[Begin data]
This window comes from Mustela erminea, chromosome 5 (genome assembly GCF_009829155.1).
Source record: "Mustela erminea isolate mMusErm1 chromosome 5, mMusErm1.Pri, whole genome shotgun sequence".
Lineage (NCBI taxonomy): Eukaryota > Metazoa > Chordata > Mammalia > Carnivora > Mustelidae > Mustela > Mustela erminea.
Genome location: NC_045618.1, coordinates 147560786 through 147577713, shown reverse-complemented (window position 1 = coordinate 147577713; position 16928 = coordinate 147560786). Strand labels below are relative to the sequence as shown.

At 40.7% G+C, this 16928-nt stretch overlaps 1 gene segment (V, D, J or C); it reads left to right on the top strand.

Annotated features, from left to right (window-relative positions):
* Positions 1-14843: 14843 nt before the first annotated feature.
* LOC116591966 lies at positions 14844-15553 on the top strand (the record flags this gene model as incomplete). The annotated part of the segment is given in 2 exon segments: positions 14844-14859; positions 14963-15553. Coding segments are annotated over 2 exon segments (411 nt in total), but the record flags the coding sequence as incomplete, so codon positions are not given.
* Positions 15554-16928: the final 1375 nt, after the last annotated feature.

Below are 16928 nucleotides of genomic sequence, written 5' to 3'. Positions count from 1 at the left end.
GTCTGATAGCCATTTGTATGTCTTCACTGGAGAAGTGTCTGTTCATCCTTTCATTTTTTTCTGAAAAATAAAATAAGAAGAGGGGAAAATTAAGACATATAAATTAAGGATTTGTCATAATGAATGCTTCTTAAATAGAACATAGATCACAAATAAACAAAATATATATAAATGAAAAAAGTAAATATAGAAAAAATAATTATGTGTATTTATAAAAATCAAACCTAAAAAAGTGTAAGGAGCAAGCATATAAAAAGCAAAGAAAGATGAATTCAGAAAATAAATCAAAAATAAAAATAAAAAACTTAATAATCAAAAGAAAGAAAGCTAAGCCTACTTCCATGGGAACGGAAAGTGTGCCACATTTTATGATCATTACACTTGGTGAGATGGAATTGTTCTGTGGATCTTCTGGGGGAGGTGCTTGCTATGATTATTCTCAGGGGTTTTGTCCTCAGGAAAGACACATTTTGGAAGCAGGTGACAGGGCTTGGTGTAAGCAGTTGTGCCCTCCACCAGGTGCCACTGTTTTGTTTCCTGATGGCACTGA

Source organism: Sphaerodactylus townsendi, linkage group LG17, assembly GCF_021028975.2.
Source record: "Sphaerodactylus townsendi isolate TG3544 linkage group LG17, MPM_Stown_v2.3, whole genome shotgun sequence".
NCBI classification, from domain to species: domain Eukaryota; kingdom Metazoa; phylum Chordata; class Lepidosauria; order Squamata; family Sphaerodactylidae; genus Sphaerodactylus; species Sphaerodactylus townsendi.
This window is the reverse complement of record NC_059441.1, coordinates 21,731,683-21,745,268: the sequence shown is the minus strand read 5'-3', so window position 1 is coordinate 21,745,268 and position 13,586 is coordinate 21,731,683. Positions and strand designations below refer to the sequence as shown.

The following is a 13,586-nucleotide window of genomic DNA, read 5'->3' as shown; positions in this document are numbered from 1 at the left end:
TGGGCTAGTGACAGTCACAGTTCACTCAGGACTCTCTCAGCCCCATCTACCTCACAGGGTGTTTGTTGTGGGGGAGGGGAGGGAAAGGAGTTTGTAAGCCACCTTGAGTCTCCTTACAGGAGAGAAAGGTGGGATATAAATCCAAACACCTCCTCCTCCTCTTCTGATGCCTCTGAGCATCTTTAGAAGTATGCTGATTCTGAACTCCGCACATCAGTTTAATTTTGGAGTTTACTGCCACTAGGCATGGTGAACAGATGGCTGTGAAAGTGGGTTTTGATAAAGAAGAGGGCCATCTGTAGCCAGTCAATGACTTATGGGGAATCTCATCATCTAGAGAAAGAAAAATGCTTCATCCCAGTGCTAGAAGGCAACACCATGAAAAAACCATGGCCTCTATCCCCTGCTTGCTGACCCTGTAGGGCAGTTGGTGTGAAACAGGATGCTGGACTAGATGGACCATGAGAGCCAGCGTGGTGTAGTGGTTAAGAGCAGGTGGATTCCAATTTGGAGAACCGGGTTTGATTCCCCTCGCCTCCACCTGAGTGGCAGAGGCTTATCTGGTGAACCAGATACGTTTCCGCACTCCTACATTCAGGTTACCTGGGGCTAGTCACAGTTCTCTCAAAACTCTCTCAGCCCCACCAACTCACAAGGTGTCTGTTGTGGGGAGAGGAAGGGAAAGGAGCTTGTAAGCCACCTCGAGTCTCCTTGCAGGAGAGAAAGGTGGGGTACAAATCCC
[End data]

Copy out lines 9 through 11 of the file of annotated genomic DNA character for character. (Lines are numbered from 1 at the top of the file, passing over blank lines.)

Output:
* Positions 15554-16928: the final 1375 nt, after the last annotated feature.

Below are 16928 nucleotides of genomic sequence, written 5' to 3'. Positions count from 1 at the left end.
GTCTGATAGCCATTTGTATGTCTTCACTGGAGAAGTGTCTGTTCATCCTTTCATTTTTTTCTGAAAAATAAAATAAGAAGAGGGGAAAATTAAGACATATAAATTAAGGATTTGTCATAATGAATGCTTCTTAAATAGAACATAGATCACAAATAAACAAAATATATATAAATGAAAAAAGTAAATATAGAAAAAATAATTATGTGTATTTATAAAAATCAAACCTAAAAAAGTGTAAGGAGCAAGCATATAAAAAGCAAAGAAAGATGAATTCAGAAAATAAATCAAAAATAAAAATAAAAAACTTAATAATCAAAAGAAAGAAAGCTAAGCCTACTTCCATGGGAACGGAAAGTGTGCCACATTTTATGATCATTACACTTGGTGAGATGGAATTGTTCTGTGGATCTTCTGGGGGAGGTGCTTGCTATGATTATTCTCAGGGGTTTTGTCCTCAGGAAAGACACATTTTGGAAGCAGGTGACAGGGCTTGGTGTAAGCAGTTGTGCCCTCCACCAGGTGCCACTGTTTTGTTTCCTGATGGCACTGA